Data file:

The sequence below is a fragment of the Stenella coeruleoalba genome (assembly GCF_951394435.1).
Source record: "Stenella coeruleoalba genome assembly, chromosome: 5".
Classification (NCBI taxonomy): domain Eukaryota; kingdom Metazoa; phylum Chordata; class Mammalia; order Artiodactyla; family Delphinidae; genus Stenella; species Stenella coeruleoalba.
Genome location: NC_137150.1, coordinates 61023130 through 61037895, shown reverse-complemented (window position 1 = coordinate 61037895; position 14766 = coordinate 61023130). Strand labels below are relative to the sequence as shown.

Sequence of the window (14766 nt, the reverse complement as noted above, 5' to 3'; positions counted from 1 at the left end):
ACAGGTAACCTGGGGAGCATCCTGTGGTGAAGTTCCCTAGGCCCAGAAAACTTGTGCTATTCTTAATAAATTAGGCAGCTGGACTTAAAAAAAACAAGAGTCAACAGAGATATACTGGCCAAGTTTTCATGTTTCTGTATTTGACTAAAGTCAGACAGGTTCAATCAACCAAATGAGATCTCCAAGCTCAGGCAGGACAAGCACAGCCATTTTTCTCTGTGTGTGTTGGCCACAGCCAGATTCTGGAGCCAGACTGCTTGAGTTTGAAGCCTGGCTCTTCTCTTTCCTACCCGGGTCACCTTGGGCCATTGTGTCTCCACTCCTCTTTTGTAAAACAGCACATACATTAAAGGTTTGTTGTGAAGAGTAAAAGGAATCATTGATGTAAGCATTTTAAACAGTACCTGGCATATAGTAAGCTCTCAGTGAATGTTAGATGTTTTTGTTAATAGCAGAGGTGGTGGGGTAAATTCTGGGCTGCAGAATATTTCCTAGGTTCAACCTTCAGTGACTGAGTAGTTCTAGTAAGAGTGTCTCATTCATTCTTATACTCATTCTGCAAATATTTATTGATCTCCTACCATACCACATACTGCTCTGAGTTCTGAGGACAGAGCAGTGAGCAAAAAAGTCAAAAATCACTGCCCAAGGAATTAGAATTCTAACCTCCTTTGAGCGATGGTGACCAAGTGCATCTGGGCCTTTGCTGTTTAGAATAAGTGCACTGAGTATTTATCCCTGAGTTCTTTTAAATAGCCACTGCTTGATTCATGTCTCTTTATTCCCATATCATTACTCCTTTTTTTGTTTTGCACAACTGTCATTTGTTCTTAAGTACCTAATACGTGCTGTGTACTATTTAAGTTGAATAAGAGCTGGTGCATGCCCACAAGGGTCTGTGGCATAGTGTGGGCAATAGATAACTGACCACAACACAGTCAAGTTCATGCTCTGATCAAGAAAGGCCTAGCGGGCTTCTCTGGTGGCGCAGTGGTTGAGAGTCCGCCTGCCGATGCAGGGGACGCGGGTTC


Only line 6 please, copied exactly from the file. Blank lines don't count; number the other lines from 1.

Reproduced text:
ACAGGTAACCTGGGGAGCATCCTGTGGTGAAGTTCCCTAGGCCCAGAAAACTTGTGCTATTCTTAATAAATTAGGCAGCTGGACTTAAAAAAAACAAGAGTCAACAGAGATATACTGGCCAAGTTTTCATGTTTCTGTATTTGACTAAAGTCAGACAGGTTCAATCAACCAAATGAGATCTCCAAGCTCAGGCAGGACAAGCACAGCCATTTTTCTCTGTGTGTGTTGGCCACAGCCAGATTCTGGAGCCAGACTGCTTGAGTTTGAAGCCTGGCTCTTCTCTTTCCTACCCGGGTCACCTTGGGCCATTGTGTCTCCACTCCTCTTTTGTAAAACAGCACATACATTAAAGGTTTGTTGTGAAGAGTAAAAGGAATCATTGATGTAAGCATTTTAAACAGTACCTGGCATATAGTAAGCTCTCAGTGAATGTTAGATGTTTTTGTTAATAGCAGAGGTGGTGGGGTAAATTCTGGGCTGCAGAATATTTCCTAGGTTCAACCTTCAGTGACTGAGTAGTTCTAGTAAGAGTGTCTCATTCATTCTTATACTCATTCTGCAAATATTTATTGATCTCCTACCATACCACATACTGCTCTGAGTTCTGAGGACAGAGCAGTGAGCAAAAAAGTCAAAAATCACTGCCCAAGGAATTAGAATTCTAACCTCCTTTGAGCGATGGTGACCAAGTGCATCTGGGCCTTTGCTGTTTAGAATAAGTGCACTGAGTATTTATCCCTGAGTTCTTTTAAATAGCCACTGCTTGATTCATGTCTCTTTATTCCCATATCATTACTCCTTTTTTTGTTTTGCACAACTGTCATTTGTTCTTAAGTACCTAATACGTGCTGTGTACTATTTAAGTTGAATAAGAGCTGGTGCATGCCCACAAGGGTCTGTGGCATAGTGTGGGCAATAGATAACTGACCACAACACAGTCAAGTTCATGCTCTGATCAAGAAAGGCCTAGCGGGCTTCTCTGGTGGCGCAGTGGTTGAGAGTCCGCCTGCCGATGCAGGGGACGCGGGTTC